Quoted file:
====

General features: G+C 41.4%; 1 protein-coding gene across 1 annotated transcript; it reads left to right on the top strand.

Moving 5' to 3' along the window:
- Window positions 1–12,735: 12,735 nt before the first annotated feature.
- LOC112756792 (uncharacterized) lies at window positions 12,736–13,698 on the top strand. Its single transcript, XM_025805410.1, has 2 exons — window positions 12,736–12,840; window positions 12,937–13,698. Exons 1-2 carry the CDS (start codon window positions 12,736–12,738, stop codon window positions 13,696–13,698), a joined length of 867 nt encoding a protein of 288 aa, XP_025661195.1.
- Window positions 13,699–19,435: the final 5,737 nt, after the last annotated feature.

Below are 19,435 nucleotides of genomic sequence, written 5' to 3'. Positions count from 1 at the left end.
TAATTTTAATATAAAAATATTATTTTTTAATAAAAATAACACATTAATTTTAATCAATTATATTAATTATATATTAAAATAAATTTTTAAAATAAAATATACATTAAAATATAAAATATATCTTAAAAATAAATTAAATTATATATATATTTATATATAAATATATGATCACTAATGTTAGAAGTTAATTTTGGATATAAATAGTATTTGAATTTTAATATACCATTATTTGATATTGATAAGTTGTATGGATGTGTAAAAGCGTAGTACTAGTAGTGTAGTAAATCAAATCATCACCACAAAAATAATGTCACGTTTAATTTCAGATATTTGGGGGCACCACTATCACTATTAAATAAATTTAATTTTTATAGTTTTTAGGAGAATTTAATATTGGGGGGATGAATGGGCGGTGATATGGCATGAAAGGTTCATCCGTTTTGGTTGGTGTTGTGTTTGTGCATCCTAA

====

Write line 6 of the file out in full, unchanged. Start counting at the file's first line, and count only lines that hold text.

Below are 19,435 nucleotides of genomic sequence, written 5' to 3'. Positions count from 1 at the left end.